By working with a baseline philosophy built on collaboration and community building, we helped seed poetry well into the fabric of the city… from readings at 516 Arts and Church of Beethoven/Chatter, to events at Globalquerque, Acequia Booksellers, the Outpost, the Guild, Basement Films, Burque Bioneers,  the Pride Parade (thanks to OUTspoken and all our collaborators)… and much much much much more… including a mountain of off-the-radar work, like making references for poets to people looking for performers, or answering queries from magazines and journalists wanting to do articles, writing letters of rec, offering advice on magazine submissions or how to put together applications for grants  etc. In general, I’ve witnessed, and had the pleasure to participate in, lots and lots of good dialogue, good networks, all the while good friendships being built.

And East of Edith weekly open mic and feature is part of that foundation and comprised about a quarter of our efforts, and it was an important part of the whole. (I’m a firm believer in the value of an open mic for about 10,000 reasons which I’ll address in more detail in a later post).

All that said, seeds grow. Seeds grow everywhere. They spread, they take hold, they strengthen. It’s good. We have a good community  and lots of good people step up to the plate. Needs get met. Writers find voice and outlets and continue developing individual craft. In turn, audiences get to hear good work and learn the ways poetry can inform living and participate if they want.

Everywhere people learn and grow and support each other and sometimes even thrive…

And this currently very solid and well diversified foundation of literature in our town means that organizations who want to support New Mexico’s literary voice get to ask what’s next? How can we help?

Local Poets Guild is at that point now. We get to say, what do we want to build? How do we take the knowledge from our own efforts and ask what worked and how can we strengthen that? what didn’t and what did we learn? What was good but could go farther? what got missed? Essentially, how can we step up to the next level–and importantly, what are the particular strengths and gifts we have to offer and how can those be brought to best fruition?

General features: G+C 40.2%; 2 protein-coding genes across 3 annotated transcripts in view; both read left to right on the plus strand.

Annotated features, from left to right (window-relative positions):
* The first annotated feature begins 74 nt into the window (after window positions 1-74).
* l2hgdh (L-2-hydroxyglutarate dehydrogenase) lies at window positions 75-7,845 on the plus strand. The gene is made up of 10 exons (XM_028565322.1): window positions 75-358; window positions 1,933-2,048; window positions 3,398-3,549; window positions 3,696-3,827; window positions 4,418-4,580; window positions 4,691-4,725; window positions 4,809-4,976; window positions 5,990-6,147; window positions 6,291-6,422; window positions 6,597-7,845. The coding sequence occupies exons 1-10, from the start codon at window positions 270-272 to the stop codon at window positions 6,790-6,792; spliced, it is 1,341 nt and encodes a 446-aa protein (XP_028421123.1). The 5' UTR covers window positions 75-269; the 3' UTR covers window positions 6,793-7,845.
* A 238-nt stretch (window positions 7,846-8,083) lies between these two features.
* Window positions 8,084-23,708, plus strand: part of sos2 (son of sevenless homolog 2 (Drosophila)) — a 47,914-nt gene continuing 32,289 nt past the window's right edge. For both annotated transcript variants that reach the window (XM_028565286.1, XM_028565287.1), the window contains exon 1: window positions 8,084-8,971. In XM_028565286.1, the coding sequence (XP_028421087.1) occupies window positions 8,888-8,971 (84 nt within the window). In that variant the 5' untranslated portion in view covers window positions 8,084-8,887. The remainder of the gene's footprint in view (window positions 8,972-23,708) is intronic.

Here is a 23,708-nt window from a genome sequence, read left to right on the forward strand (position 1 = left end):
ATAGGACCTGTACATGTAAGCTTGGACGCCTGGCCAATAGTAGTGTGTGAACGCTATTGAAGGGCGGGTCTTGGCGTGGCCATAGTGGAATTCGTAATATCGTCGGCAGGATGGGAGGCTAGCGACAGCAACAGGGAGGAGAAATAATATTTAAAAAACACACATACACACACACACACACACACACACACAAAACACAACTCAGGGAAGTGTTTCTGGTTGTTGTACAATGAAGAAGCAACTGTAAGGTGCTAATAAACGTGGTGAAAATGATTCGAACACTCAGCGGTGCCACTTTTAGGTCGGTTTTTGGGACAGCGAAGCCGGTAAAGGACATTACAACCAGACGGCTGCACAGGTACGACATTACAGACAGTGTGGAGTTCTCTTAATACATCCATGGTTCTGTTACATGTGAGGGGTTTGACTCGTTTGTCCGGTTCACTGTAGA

My primary interests remain two-fold:

–how to cultivate and support good writing and high levels of authentic craft

–and simultaneously how to allow the private take-home work to get into the world.

And by world I mean world. And by home I mean anywhere you can use your own brain.

My own particular life experience means none of this can be considered without taking into account the impact of poverty, violence, and disability issues.

What I find compelling right now is the possibility that truly attending to the needs of disabled and marginalized-for-any-reason writers  might actually support and dovetail perfectly into both national/international outreach for all writers. Access  for someone like me, who is currently largely homebound, will also mean access to someone in Brooklyn or Australia.  I see ways to begin to open this kind of virtual door… I mull and ponder and develop strategies… During the summer, that development will be my main task, work that later I hope will allow different kinds of opportunities and archive that could hopefully benefit all kinds of people…

For now, enjoy East of Edith as we do our countdown, and since I am mostly homebound now, I’ll be there watching via skype transmitted on another kind poet’s machine, and that’s what I’ll keep doing until we get streaming capacities figured out and launch our restructure…

And we’ll see what shapes up!

here’s to our good town–

lisa gill

The short list, we just featured Jenn Givhan #9 and Rich Boucher #10

#8 is Eva Avenue and Jenette Issacson on 4/8

#7 is a poetry-n-jazz showcase with TEO 315 plus poetry by Bill Nevins 4/15

After that, we have to look forward to include an LA Triptych with Peggy Dobreer, Brendan Constantine, and Michael C. Ford on 5/13, and a book celebration with Teresa Gallion on 5/22. Much soon…

–lisa gill